By Dave Myers II, Chair – For Truth and Liberty
A closely-watched trade dispute between Boeing and a Canadian firm has been resolved – not exactly as Boeing had hoped – but developments related to the case in recent months should be good news for American workers and enable Boeing to put the matter behind it.
The International Trade Commission, charged with evaluating claims of dumping, intellectual property rights infringements, and illegal subsidies, voted 4-0 against imposing import tariffs of almost 300 percent on Bombardier’s C Series passenger planes. Boeing claimed the Canadian firm received government subsidies that exceeded industry standards and practices, which enabled it to sell 75 of its C series to Delta at a price that would tilt the market for smaller passenger planes unfairly toward Bombardier and injure Boeing.
After reviewing all the facts over several months, commissioners said the tariffs could not be justified, largely because Boeing was not competing with Bombardier in this market segment. No competition, no harm. The C Series, depending on how it is configured, seats no more than roughly 135 passengers. Boeing’s closest comparable plane, the 737 series, is simply a bigger plane. When carriers are looking for planes in the 100+ size, they do not consider the 737.
That is not to suggest the 737 is struggling to survive. The company has almost 5,000 back orders for its 737 planes. That is great news for the company’s bottom line and for American workers since Boeing might have to add capacity to fill these orders.
Boeing’s warnings that Bombardier’s subsidies would threaten jobs in the United States were also upended by an unexpected twist when, last fall, Bombardier and Airbus announced they would combine forces to produce the C Series at an Airbus facility in Alabama. Again, this is great news for American workers. The decision is a sign of their confidence in the American worker and demonstrates that the U.S. is a good place to do business.
In the course of the ITC’s investigation, other developments revealed how Boeing’s petition could have unintended consequences for Boeing and U.S. workers. In December, Canada announced it would purchase 18 used F-18 fighter jets from Australia instead of new models made by Boeing. This was unwelcome news for local workers who were already contending with job insecurity following Boeing’s 2016 announcement that Boeing F/A-18s to be purchased by India might be built in India.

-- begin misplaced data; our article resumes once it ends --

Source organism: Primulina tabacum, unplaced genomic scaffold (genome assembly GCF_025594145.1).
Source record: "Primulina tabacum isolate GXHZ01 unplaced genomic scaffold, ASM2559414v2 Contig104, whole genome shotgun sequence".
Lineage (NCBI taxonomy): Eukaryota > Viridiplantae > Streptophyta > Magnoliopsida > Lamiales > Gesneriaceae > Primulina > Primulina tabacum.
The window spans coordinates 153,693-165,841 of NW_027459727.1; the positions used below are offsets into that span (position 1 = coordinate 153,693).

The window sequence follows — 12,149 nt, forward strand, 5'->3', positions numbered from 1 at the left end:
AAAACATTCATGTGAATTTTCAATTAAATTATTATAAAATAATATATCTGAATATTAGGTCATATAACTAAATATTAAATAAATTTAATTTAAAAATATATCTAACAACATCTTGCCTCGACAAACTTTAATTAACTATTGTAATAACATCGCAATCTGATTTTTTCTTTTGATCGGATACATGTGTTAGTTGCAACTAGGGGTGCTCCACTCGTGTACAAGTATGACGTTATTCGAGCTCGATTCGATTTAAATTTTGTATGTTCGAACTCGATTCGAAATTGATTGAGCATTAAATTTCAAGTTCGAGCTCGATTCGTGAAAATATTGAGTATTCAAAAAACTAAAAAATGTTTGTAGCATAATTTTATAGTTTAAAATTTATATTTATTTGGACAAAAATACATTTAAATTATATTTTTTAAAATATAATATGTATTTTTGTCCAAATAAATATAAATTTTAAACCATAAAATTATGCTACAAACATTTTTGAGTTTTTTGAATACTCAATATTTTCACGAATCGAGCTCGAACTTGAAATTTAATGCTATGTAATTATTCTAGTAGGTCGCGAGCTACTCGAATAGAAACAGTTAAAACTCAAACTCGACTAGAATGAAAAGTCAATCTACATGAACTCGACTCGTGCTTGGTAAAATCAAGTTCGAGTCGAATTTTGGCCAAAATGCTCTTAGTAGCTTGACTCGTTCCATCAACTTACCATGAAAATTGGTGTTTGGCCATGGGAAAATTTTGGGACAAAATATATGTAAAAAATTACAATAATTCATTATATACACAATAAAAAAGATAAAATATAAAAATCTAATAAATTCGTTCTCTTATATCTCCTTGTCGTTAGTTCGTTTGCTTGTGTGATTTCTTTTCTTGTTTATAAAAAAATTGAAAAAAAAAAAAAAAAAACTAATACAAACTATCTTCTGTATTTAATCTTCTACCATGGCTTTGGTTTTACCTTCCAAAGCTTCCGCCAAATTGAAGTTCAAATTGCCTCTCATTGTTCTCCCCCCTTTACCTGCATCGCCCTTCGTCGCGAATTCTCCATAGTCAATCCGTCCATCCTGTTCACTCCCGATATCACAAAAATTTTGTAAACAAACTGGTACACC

Boeing’s investments in India, Canada, Europe and other countries, just like the Bombardier-Airbus investment in Alabama underscores that the manufacturing and servicing airplanes has become a truly international undertaking. Ideally, however, companies like Boeing will continue to prioritize employment opportunities for Americans. Boeing’s petition for import tariffs against Bombardier might have initially rested on this goal but this became a moot point once the ITC looked at the facts.
At this point, Boeing should accept the ITC’s decision and channel its resources and energies into the abundant opportunities in the large passenger jet market segment and defense work. After all, this is where the company has indicated its best prospects are, not the smaller passenger jet arena. Boeing has been very public about this.
Given President Trump’s reconsideration of longstanding U.S. trade policies, other American companies might be tempted to ramp up petitions alleging unfair and illegal trade practices. These claims will be considered individually, based on facts and the merits. Shortly after the ITC’s decision was announced, Commerce Secretary Wilbur Ross immediately declared the 4-0 decision was proof positive that the “checks and balances” in adjudicating trade disputes works. Boeing should leave it there, for the good of its reputation and workers here in the St. Louis area and beyond. Continuing to battle with Bombardier will aggravate trade frictions and possibly prompt trading partners to rethink contracts in the works with Boeing. Unlike the development of Bombardier’s C Series, a series of tit-for-tat actions in the passenger plane sector could put American jobs on the line.